Monday, October 28, 2013

A Brazilian Pace is faster than you think!

Hello Family and Friends, 

I don't have much time this week to write, so I will just send a quick note to let you know that I am fine. While it´s been getting colder there, it´s been getting hotter and hotter here. Seriously, I've never sweat so much in my life! Not even biking in Kansas! I´m loving it though.

Brazilians walk on a completely different level than us! Especially missionaries! I think that we are currently averaging a minimum of 5 miles per hour at ALL times. More than that if we´re late (which is often). I think that I´m definitely getting skinnier, but I´m still a little fat from all of that southern food/MTC, and the other elders in the apartment always play with me and say that I´m gordinho (little fatty), but I think that they only play with me like that because I´m not and because my companion is quite a bit heftier than me, but they don´t say anything to him. One day we walked for about 6 hours at a Brazilian pace so think between 25-30 miles. Most of the time I think that it´s just 10 or 12 miles... maybe more. Who knows? I have no way of knowing the distance other than by pace and time.  I also have no idea how hot it is here, because people just say HOT. Because once it gets this hot that's all you can basically say!  My shoes are awesome - no blisters or anything, and my toe is completely healed!
Anyways, things are definitely starting to pick up now that I´m starting to get the hang of Portuguese. It´s actually surprising because the missionaries in my apartment said that I´m speaking better than most of the American missionaries they know that have already been out for months! My weakness is understanding what people are saying, because even the brasileiros say that the people in Ceará, or Fortaleza, all speak super fast! It´s been fun, but very different. They also speak in a local dialect which means that they can understand me, but I can't understand them.

I´m a little scared for this Thursday because I will be on a companion exchange with another American who only has 6 more weeks here than me!!! I think that it´s be a disaster, but we just need to plan things out carefully the night before and be prepared for the day to come. Anyways, we have ridiculously high goals here, but as I´m starting to learn the language I can see us starting to hit them. My advice for everyone is to press onward. There´s nothing else we can do in life than just to push on through. If we are continually striving for something better, we will see improvements in every aspect of our lives.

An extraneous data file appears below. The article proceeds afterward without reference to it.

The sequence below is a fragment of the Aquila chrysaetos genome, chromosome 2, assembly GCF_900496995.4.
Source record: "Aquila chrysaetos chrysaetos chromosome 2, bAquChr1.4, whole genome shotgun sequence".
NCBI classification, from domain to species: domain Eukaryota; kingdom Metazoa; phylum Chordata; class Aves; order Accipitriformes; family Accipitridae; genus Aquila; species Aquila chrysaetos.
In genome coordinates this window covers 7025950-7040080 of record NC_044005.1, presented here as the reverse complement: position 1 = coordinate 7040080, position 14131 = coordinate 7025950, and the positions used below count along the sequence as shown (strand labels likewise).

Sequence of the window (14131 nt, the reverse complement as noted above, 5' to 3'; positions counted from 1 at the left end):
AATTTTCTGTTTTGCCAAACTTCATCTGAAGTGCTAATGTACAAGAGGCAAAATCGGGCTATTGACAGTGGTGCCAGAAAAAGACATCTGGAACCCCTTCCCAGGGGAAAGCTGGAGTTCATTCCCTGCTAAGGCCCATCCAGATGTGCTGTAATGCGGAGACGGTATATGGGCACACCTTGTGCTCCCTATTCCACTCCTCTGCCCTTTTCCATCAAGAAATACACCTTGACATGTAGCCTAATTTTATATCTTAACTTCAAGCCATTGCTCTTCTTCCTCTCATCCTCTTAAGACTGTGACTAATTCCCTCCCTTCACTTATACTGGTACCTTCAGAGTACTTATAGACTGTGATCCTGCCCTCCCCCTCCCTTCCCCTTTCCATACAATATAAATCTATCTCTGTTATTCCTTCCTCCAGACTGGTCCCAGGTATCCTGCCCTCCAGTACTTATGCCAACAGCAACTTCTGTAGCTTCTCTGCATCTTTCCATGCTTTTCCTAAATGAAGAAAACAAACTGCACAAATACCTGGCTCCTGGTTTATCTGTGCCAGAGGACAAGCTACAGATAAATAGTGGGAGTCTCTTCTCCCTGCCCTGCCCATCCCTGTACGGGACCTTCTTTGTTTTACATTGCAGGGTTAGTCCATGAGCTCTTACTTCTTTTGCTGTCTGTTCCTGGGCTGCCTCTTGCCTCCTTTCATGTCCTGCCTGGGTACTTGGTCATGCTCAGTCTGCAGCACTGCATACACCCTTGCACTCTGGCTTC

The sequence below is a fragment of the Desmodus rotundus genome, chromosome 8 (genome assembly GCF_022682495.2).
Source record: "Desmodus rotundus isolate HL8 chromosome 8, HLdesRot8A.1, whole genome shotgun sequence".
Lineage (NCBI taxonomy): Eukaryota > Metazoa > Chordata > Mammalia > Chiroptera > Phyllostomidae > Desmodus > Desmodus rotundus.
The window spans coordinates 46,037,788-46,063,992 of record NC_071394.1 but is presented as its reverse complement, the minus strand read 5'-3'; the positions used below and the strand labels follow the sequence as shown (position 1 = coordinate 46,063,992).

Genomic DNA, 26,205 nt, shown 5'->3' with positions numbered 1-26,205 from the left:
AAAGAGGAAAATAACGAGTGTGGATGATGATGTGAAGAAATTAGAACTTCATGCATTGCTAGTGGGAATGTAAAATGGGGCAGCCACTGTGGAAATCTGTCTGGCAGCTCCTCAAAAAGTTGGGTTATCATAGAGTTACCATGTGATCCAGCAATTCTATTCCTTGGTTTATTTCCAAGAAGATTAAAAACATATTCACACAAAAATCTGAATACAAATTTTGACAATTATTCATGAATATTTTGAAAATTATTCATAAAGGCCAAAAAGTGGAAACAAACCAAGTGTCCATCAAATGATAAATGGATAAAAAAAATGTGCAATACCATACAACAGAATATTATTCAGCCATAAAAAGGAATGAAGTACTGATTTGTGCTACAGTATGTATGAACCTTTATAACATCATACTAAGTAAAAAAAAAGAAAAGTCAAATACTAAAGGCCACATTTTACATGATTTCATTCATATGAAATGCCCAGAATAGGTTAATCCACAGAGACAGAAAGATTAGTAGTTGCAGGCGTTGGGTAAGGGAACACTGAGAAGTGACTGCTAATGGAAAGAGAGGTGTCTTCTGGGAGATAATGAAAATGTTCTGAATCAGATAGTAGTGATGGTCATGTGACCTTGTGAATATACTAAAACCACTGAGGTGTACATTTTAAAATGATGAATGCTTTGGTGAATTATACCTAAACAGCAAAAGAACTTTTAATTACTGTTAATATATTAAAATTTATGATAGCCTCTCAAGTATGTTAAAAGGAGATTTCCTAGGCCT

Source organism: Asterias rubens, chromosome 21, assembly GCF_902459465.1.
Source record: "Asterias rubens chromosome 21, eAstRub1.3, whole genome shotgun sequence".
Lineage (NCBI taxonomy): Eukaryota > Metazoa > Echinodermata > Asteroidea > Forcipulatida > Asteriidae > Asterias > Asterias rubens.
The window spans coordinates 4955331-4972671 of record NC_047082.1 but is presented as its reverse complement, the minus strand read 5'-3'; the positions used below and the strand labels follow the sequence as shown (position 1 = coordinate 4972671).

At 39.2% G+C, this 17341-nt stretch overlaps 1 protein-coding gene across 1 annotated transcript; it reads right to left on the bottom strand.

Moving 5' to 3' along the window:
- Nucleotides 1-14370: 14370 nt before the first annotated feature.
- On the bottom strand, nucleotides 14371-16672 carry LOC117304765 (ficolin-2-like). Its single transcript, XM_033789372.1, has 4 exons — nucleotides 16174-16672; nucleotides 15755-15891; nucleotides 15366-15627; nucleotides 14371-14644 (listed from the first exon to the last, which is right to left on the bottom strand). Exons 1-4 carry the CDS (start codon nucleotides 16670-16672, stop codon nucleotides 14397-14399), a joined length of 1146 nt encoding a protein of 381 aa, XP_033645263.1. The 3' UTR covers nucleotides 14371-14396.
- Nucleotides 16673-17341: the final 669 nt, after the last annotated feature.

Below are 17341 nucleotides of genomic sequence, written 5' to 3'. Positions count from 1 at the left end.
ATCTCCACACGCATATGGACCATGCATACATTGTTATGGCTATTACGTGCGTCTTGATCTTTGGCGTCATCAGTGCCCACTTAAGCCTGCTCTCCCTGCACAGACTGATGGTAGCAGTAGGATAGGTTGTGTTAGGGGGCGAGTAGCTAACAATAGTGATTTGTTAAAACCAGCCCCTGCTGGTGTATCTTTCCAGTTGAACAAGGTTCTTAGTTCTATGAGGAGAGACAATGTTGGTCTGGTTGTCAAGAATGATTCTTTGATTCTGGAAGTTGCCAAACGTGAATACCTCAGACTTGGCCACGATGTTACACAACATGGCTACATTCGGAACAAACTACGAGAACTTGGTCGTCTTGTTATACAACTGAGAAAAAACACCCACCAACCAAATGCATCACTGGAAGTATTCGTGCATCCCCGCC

That´s awesome for Abbey!!! (a friend who was called to serve in the Mexico City Mexico Mission.) I can´t believe that all these people are leaving on missions!!! Caleb is leaving next month, right? I´m super excited for all this!

Here are some of the interesting things that happened this week:
  • The police here pull people over by pointing an AK-47 at them and shouting ´PARA´ (STOP) .... I was more than a little nervous when I saw three policemen on two motorcycles pull over someone ... Kind of scary. 
  • I got to see the beach (sort of, where we were was mostly rocks) for the first time. 
  • I almost bought groceries at this supermarket called 'super chicken land'.  
  • Our washing machine broke, creating what I call the sea of the bathroom. We´re still waiting to fix that... 
  • More drunk people. 
  • We kind of made a our apartment... Totally safe! Haha we had a lot of fans so no smoke stains or anything.... I know, probably a stupid idea...
~Elder Colvin